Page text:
Typical Jazz Instrumentation (Rhythm Section and Frontline)

  1. Rhythm Section – Drums, bass, piano
  2. Frontline – Clarinet, sax, trumpet, and trombone 

Spontaneous rhythm
Forms (Blues and Song Form)

  1. Blues Form: AAB
  2. Song Form: AABA 

pattern of attack or accent
1 2 3 4
1 2 3 4
Up beat
+ + + +
Minstrelsy (When, what type of entertainment)
1840-1920, variety show
“Black Face”
white performers would pain their faces black to resemble African Americans as a joke
What did Minstrelsy bring to our country

Brought nationalism to our country – but ingrained rascism in the country

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Even though its rascist it stayed around becuase it made money

Forms of Jazz (textual and harmonic)

  1. Textual: AAB
  2. Harmonic (12-Bar Blues):
    1. Tonic
    2. Subdominant, tonic
    3. Dominant, tonic 

12 bar (country/ delta) blues

secular counterpart to the spiritual

male singer – self accompany on guitar/ bango

good blues song will make you “feel better”

Robert Johnson


Exemplified style of the blues




“syncopation gone mad”

Its the idea of “ragging”  something and prominence of syncopation

formal connection to Marching Brass Band form

Scott Joplin


most prolific composer of ragtime

Maple Leaf Rag (1899)



Pre-Jazz Historical Threads

  1. Transcontinental Slave Trade and the African Diaspora
  2. Indeigenous African music-making values/practices
  3. Vocal Blues Tradition
  4. Minstrelsy tradition and advancement of racial stereotypes
  5. Congo Square
  6. African status 
  7. Civil War
  8. Marching/ Brass Band traditoin
  9. Reconstruction
  10. Plessy v. Ferguson
  11. Merging of musical traditions
  12. Sex, brothels, and “jass”

Congo Square
in New Orleans, slave owners let slaves play in congo square to give them a break from their work and they would play music, but it wasn’t music from Africa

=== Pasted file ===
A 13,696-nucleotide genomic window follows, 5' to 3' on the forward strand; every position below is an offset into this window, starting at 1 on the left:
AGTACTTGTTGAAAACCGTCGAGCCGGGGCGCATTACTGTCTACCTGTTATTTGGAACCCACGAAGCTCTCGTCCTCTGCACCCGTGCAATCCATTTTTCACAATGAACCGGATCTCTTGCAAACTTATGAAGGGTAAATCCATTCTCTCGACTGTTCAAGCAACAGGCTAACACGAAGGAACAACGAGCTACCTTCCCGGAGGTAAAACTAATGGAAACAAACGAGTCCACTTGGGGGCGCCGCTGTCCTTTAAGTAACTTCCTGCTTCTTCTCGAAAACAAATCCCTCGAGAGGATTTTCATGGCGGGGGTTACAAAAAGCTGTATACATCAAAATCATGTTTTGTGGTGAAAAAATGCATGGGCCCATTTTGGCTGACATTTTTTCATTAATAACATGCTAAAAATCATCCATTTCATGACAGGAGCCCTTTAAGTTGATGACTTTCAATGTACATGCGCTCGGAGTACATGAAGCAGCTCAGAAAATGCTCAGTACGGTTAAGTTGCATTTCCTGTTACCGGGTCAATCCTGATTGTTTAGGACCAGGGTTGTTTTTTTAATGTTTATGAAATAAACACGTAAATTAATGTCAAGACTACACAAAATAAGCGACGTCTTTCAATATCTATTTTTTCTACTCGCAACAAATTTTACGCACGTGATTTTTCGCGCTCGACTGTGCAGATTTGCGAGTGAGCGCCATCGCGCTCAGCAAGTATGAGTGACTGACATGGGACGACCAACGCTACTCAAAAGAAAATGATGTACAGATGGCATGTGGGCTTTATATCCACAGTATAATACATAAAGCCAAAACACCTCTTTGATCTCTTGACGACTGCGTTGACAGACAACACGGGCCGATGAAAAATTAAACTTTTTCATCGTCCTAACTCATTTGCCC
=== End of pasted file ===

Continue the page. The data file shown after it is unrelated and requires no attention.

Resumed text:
African Status in 19th Century America
Creoles v slave population: stark cultural and musical differences
American Civil War


Northern occupaiton of New Orleans, which means that Africans had the chance to play their music

Marching/ Brass Band tradition
instumental surplus following the war


  1. Rise of the Ku Klux Klan
  2. Segregation (Jim Crow), white supremacy, poverty, and lynching commonplace
  3. Creoles become second-class citizens overnight and forced into African American ghettos

Plessy v. Ferguson


“Separate but equal” made constitututional

Merging of Musical Traditions

  1. African American Blues
  2. Creole European technical training
  3. Fusion of vocal blues tradition into instumental tradition 

Country and Classic Blues Instrumentation

  1. Country blues instrumentation = banjo/ guitar and voice
  2. Classic blues instrumentation = updated to full band and voice


Defining Characteristics of New Oleans (Dixieland) style

  1. Role of dance in cementing jazz’s popularity
  2. “Collective” Improvisation 

Common roles of early New Orleans melody instruments

  1. Trumpet = melody 
  2. Clarinet = pitched above melody, often embellishing melody 
  3. Trombone = pitched below trumpet and clarinet, supporting melody recording fidelity

The Original Dixieland (Jass) Jazz Band
First Jazz Recording = “Livery Stable Blues” and “Dixie Jazz Band One-Step”, recorded February 26, 1917
King Oliver and Creole Jazz Band

King Oliver played: cornet

“Alligator Hop” 1923

“Dippermouth Blues” 1923

The biggest distinction between jazz and any othe type of music
The collective improvisation (each instrument is important)
Jelly Roll Morton

Instrument: piano

Self-proclaimed first composer of jazz (first to write things down)

Importance of New Orleans funeral march tradition

“Dead Man Blues” Morton’s Red Hot Peppers 1926

James P. Johnson

Instrument: piano

“Charleston” 1925

Louis Armstrong


Influenced every jazz player to follow him for 25 years

called to chicago by Oliver during the great migration


Stylistic Traits of Louis Armstrong

  • Incredible power of volume
  • Amazing technician/ virtuoso
  • Brilliant improviser 

First Recording of Louis Armstrong

“Chimes Blues” with King Oliver 1923

Recording in Richmond Indiana

Had to stand in hallway bc he was too loud

“West End Blues”

Armstrong and His Hot Five (1928)

Armstrongs opening solo is one of the first defining solos in jazz

“Hotter Than That”

Louis Armstrong and His Hot Five (and later “Seven”)


Edward “Duke” Ellington: important differences w Armstrong


  • Biography
  • Musical Style and Approach


Duke Ellingtons Biography

  • Northern upbringing (Washington D.C.)
  • Priviledged, upper-middle class (father worked at the White House)
  • Supportive family unit
  • Strong sense of self despite rampant racial bias of the early 20th century 

“Duke” Ellingtons Musical Style and Approach

  1. Wrote for an “orchestra” vs a band
  2. Transitional status into Swing Era as a definitive figure of that specific style (unlike Armstrong’s more “universal” jazz stylistic appeal)